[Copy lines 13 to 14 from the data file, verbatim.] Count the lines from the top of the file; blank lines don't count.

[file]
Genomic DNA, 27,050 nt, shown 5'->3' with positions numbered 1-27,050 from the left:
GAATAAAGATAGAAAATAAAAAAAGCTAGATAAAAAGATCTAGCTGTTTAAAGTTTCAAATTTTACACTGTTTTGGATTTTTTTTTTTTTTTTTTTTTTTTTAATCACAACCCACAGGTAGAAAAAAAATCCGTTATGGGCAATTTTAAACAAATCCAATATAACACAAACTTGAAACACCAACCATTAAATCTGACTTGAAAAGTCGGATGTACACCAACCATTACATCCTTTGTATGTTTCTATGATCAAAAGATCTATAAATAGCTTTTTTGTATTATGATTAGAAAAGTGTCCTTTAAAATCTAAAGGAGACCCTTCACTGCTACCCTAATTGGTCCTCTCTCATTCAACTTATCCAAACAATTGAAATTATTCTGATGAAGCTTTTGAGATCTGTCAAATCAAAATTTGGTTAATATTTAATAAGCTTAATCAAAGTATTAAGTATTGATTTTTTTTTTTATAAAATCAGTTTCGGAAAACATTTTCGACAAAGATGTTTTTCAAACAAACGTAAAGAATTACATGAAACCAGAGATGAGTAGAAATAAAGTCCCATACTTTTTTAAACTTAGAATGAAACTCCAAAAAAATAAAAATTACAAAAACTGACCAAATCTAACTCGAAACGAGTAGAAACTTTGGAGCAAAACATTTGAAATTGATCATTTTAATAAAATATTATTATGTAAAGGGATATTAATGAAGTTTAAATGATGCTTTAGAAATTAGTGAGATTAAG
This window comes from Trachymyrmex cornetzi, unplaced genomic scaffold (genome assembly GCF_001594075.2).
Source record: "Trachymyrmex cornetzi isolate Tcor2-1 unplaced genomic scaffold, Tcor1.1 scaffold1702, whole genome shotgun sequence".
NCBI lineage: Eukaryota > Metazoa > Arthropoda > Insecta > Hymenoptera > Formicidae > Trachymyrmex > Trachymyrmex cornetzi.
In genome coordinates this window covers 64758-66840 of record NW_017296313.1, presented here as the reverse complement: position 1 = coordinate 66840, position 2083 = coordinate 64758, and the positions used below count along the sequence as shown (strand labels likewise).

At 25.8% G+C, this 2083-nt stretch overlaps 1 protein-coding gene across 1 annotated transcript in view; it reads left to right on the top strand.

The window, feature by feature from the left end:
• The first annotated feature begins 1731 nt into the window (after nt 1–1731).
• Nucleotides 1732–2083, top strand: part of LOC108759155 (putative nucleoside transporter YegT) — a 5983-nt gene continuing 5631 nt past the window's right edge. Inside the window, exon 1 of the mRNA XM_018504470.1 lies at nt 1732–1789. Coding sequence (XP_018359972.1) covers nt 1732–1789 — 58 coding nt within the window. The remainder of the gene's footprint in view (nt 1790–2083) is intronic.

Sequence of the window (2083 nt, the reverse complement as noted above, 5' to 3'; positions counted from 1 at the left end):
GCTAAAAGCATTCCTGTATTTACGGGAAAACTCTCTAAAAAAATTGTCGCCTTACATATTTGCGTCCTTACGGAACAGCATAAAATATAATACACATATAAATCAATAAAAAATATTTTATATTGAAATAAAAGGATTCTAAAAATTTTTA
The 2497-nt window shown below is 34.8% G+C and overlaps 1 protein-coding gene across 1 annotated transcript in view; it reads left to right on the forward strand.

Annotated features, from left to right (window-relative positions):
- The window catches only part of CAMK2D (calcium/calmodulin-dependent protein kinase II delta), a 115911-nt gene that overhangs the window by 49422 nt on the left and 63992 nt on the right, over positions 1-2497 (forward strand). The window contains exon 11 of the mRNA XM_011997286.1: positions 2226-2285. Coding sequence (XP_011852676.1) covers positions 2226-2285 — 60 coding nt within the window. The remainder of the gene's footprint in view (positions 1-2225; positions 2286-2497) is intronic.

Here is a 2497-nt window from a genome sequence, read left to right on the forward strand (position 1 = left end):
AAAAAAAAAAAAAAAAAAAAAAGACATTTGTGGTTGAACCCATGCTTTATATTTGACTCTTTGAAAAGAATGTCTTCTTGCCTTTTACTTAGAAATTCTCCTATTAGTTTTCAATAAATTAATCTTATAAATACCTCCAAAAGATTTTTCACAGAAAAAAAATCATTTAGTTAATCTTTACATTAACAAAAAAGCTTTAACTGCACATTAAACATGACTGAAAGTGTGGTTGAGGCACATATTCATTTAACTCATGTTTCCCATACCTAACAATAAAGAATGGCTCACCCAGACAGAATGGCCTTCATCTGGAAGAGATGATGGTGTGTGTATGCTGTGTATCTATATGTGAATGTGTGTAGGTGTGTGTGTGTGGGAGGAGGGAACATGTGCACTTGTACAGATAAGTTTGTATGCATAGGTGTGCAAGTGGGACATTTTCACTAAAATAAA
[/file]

The 2497-nt window shown below is 34.8% G+C and overlaps 1 protein-coding gene across 1 annotated transcript in view; it reads left to right on the forward strand.

Annotated features, from left to right (window-relative positions):